Scots dating app Soda aims to be a social success story

Thousands of Scots already use dating apps to find love, with a global matchmaking market now worth billions. Picture: Julie Howden/TSPL
Thousands of Scots already use dating apps to find love, with a global matchmaking market now worth billions. Picture: Julie Howden/TSPL
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A Scottish tech entrepreneur aims to stand out in the crowded dating app market by encouraging people to make “real connections” by meeting each other socially instead of through electronic messaging.

Soda, which launched last month, is billed as a social dating app that encourages individual users to meet up in person, rather than first spending hours exchanging virtual messages on often banal subjects.

Creator Blair Waller has taken the bold step of not installing a chat facility on his product, with the aim of to encouraging potential matches to meet naturally while socialising, and hopes to see a surge in members ahead of Valentine’s Day on February 14.

Users can check themselves in to one of 50 venues in Edinburgh, based on their plans for that day or night, and view profiles of other members who have also checked in. They establish contact by liking each other’s profiles and are then encouraged to connect with each other in a social environment.

Soda, which takes its name from the term ‘social dating’, is the latest dating app attempting to take on UK market leader Tinder, which last year boasted 26 million “matches” per day globally.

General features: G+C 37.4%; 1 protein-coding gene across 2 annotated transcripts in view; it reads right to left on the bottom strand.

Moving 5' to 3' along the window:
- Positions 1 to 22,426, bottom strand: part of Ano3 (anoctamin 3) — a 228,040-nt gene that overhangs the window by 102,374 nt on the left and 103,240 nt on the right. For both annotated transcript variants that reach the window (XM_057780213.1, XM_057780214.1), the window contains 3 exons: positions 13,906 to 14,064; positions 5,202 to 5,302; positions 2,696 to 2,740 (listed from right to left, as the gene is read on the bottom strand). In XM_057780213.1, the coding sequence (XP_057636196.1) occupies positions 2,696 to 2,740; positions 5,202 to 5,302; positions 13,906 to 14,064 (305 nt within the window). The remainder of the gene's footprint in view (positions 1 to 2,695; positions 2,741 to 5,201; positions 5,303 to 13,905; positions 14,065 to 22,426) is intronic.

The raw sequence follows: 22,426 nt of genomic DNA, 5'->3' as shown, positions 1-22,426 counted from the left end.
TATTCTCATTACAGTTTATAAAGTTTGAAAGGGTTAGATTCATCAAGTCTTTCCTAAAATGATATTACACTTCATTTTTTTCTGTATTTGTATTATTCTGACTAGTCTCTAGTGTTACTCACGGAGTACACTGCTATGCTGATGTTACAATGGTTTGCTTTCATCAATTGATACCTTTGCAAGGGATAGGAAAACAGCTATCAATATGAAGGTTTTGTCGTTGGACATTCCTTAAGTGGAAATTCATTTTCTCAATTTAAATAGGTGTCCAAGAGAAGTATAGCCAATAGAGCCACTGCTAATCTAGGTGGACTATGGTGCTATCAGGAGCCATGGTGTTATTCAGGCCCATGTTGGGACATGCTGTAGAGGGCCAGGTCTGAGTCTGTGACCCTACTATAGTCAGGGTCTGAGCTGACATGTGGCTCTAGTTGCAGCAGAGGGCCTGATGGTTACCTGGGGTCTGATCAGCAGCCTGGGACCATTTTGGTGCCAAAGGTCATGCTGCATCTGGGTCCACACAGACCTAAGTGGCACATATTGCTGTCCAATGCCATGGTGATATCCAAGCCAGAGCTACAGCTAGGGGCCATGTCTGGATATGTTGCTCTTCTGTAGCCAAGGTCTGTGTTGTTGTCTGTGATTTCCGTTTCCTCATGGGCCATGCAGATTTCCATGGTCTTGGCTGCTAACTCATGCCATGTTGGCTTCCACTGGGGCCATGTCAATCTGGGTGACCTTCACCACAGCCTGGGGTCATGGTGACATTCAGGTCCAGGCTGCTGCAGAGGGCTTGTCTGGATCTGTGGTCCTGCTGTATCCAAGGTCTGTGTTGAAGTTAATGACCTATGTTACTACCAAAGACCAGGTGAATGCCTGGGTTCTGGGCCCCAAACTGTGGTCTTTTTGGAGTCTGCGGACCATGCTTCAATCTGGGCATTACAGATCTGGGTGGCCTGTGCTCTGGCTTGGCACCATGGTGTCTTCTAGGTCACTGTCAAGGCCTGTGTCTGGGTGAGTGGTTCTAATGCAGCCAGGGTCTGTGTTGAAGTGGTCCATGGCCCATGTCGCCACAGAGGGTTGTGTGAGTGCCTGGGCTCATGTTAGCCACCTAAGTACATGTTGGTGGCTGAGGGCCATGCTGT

Matchmaking may be an ancient art, but it has become an increasingly profitable one in the 21st century thanks to an explosion in websites and apps.

A 2016 report by Marketdata Enterprises found dating services to be a $2.5 billion business in the United States alone.

Last year, a survey by smartphone maker HTC found 37 per cent of UK adults had met a partner via dating apps, with 35 per cent of those in Scotland adding that it had led to a meaningful relationship.

Second in the UK market is Match, which also owns leading brand names OKCupid and Plenty of Fish, but Waller believes there’s plenty of scope for indpendent start-ups.

The Edinburgh University graduate thinks Soda offers singletons “a more organic solution” to making connections with people.

“My experiences with dating apps involved investing a huge amount of time in building up an online relationship to an actual date, only to realise that the spark just wasn’t there,” he said.

“Soda helps people discover other singles easily by integrating handpicked, safe venues into the app to allow users to connect socially at the best venues in Edinburgh and avoid wasting time with online connections.

“In an age where digital convenience triumphs over social interaction, we are missing out on all the benefits that come with a real world experience. Whether it’s online shopping, banking or dating, you always get a better end result when it is done in person.”

“Soda rewards users for choosing social interaction over digital convenience, not only with better and faster connections but also the offering of brilliant venues, events and exclusive promotions. Soda makes life better if you’re single”

Since its release in mid-January the app has attracted more than 500 users and is currently only available in Edinburgh, with plans to expand into more cities in the near future.

Waller believes Scotland’s capital is the obvious destination to launch the app.

“I studied in Edinburgh and absolutely loved the social scene in the city because of the number of unique and beautiful venues on offer, there really is something for everybody,” he added.

“The city is very cosmopolitan with a great mix of people who have moved there for work or studies. If they don’t have a network of people in the area, Soda can really help them become more social and hopefully make real connections with people.”